An urban legend started about Hefner and the Playmate of the Month because of markings on the front covers of the magazine. From 1955 to 1979 (except for a six-month gap in 1976), the "P" in Playboy had stars printed in or around the letter. The legend stated that this was either a rating that Hefner gave to the Playmate according to how attractive she was, the number of times that Hefner had slept with her, or how good she was in bed. The stars, between zero and 12, actually indicated the domestic or international advertising region for that printing.[20]

1960s–1990s

The Editorial Board of Playboy in 1970. Back, left to right: Robie Macauley, Nat Lehrman, Richard M. Koff, Murray Fisher, Arthur Kretchmer; front: Sheldon Wax, Auguste Comte Spectorsky, Jack Kessie.
From 1966 to 1976 Robie Macauleywas the Fiction Editor at Playboy. During this period the magazine published fiction by Saul Bellow,Sean O'FaolainJohn Updike,James DickeyJohn Cheever,Doris LessingJoyce Carol Oates,Vladimir NabokovMichael CrichtonJohn LeCarreIrwin ShawJean ShepherdArthur KoestlerIsaac Bashevis Singer,Bernard MalamudJohn Irving,Anne SextonNadine Gordimer,Kurt Vonnegut and J. P. Donleavy, as well as poetry by Yevgeny Yevtushenko.[21] Macauley also contributed all of the popular Ribald Classicsseries published between January 1978 and March 1984.
Since reaching its peak in the 1970s, Playboy has seen a decline in circulation and cultural relevance because of competition in the field it founded — first from Penthouse, Oui (which was published as a spin-off of Playboy) andGallery in the 1970s; later from pornographic videos; and more recently fromlad mags such as Maxim, FHM, and Stuff. In response, Playboy has attempted to re-assert its hold on the 18–35 male demographic through slight changes to content and focusing on issues and personalities more appropriate to its audience — such as hip-hop artists being featured in the "Playboy Interview".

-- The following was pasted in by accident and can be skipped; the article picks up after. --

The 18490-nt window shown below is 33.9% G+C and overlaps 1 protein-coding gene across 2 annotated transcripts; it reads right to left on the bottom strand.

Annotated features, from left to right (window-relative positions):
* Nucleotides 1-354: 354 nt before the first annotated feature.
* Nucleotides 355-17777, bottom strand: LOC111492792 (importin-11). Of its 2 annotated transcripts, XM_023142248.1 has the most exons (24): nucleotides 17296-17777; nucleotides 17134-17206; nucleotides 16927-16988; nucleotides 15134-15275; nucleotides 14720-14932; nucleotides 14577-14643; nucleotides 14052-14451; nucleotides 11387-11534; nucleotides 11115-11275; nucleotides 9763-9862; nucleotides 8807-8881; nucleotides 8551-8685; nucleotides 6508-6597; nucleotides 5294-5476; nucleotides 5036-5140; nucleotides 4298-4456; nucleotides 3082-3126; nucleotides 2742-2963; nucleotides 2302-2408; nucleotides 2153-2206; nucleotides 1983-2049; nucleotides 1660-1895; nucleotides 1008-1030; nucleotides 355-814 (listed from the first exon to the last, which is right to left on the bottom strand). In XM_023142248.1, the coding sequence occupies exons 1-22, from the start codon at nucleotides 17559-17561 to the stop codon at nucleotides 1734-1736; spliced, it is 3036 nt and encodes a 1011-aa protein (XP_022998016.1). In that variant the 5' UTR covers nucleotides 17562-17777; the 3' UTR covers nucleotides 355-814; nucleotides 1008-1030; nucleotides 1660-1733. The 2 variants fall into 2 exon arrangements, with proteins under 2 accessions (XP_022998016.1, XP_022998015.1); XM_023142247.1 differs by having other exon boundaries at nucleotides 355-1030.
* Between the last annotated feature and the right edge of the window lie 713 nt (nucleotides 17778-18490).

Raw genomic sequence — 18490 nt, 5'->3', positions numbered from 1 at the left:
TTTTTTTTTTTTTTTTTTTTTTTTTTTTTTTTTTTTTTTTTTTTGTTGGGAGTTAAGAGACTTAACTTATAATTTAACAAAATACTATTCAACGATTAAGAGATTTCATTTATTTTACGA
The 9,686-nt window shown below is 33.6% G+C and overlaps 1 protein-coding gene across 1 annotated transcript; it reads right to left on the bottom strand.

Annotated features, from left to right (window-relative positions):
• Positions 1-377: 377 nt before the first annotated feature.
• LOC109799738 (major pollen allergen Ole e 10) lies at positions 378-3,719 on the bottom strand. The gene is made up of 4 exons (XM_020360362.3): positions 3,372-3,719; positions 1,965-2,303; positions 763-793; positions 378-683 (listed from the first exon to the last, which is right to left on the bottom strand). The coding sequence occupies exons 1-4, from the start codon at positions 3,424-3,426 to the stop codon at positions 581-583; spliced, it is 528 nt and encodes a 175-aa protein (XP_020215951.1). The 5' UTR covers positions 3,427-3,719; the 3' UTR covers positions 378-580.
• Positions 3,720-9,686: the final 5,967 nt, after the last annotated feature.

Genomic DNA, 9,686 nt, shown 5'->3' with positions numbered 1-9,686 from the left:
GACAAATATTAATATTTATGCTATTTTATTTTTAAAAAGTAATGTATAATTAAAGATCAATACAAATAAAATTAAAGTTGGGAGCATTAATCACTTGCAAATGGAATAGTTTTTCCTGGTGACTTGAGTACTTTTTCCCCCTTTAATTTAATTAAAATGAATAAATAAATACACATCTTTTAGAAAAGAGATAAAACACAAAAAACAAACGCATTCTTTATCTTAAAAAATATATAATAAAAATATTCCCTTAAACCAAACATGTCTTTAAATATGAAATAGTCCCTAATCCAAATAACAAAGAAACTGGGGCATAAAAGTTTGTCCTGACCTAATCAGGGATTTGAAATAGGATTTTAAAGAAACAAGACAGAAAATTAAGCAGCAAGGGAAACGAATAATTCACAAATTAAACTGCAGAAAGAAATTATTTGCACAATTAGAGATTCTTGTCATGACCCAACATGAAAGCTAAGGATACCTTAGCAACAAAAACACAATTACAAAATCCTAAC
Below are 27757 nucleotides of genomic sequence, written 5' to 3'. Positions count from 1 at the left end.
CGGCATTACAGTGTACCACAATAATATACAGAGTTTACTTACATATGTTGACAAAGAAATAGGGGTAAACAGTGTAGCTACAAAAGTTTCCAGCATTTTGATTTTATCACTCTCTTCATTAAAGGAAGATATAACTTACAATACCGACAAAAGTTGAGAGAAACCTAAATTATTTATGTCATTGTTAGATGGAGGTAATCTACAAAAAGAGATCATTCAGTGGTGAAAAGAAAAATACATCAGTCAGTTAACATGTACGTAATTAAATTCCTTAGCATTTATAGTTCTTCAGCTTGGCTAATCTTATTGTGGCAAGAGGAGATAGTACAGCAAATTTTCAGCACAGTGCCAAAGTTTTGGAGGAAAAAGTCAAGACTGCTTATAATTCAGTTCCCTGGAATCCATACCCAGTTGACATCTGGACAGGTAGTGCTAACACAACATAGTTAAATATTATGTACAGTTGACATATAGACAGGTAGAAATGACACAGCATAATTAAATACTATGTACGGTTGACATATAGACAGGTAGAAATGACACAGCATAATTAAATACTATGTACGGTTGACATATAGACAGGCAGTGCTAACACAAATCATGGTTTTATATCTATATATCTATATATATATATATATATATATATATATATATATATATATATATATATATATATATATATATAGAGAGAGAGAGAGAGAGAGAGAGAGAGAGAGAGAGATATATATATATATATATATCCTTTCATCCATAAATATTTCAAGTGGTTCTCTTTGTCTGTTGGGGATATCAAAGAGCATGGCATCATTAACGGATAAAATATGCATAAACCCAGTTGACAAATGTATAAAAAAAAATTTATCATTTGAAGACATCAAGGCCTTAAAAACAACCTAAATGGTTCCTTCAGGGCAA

Christie Hefner, daughter of the founder Hugh Hefner, joined Playboy in 1975 and became head of the company in 1988. She announced in December 2008 that she would be stepping down from leading the company, effective in January 2009, and said that the election of Barack Obama as the next President had inspired her to give more time to charitable work, and that the decision to step down was her own. “Just as this country is embracing change in the form of new leadership, I have decided that now is the time to make changes in my own life as well,” she said.[22]

2000s–2010s

The magazine celebrated its 50th anniversary with the January 2004 issue. Celebrations were held at Las Vegas, Los Angeles, New York, and Moscow during the year to commemorate this event.
The magazine runs several annual features and ratings. One of the most popular is its annual ranking of the top "party schools" among all U.S. universities and colleges. For 2009, the magazine used five considerations: bikini, brains, campus, sex and sports in the development of its list. The top ranked party school by Playboy for 2009 was the University of Miami.[23]
In June 2009, the magazine reduced its publication schedule to 11 issues per year, with a combined July/August issue and on August 11, 2009, London'sDaily Telegraph newspaper reported that Hugh Hefner had sold his English Manor house (next door to the famous Playboy Mansion) for $18 m ($10 m less than the reported asking price) to a Daren Metropoulos and that due to significant losses in the company's value (down from $1 billion in 2000 to $84 million in 2009) the Playboy publishing empire is up for sale for $300 m.[24] In December 2009, they further reduced the publication schedule to 10 issues per year, with a combined January/February issue.
On July 12, 2010, Playboy Enterprises Inc. announced Hefner's $5.50 per share offer ($122.5 million based on shares outstanding on April 30 and the closing price on July 9) to buy the portion of the company he does not already own and take the company private with the help of Rizvi Traverse Management LLC. The company derives much of its income from licensing rather than the magazine.[25] On July 15, Penthouse owner FriendFinder Networks Inc. offered $210 million (the company is valued at $185 million), though Hefner, who already owns 70 percent of voting stock, does not want to sell.[26] January 10, 2011 The publisher of Playboy magazine has agreed to a sweetened offer by founder Hugh Hefner to take the company private for $6.15, 18 percent premium over the price of the last previous day trading. A tender offer is expected to initial by January 21, 2011 and the deal is expected to close by the end of the first quarter.[27][dated info]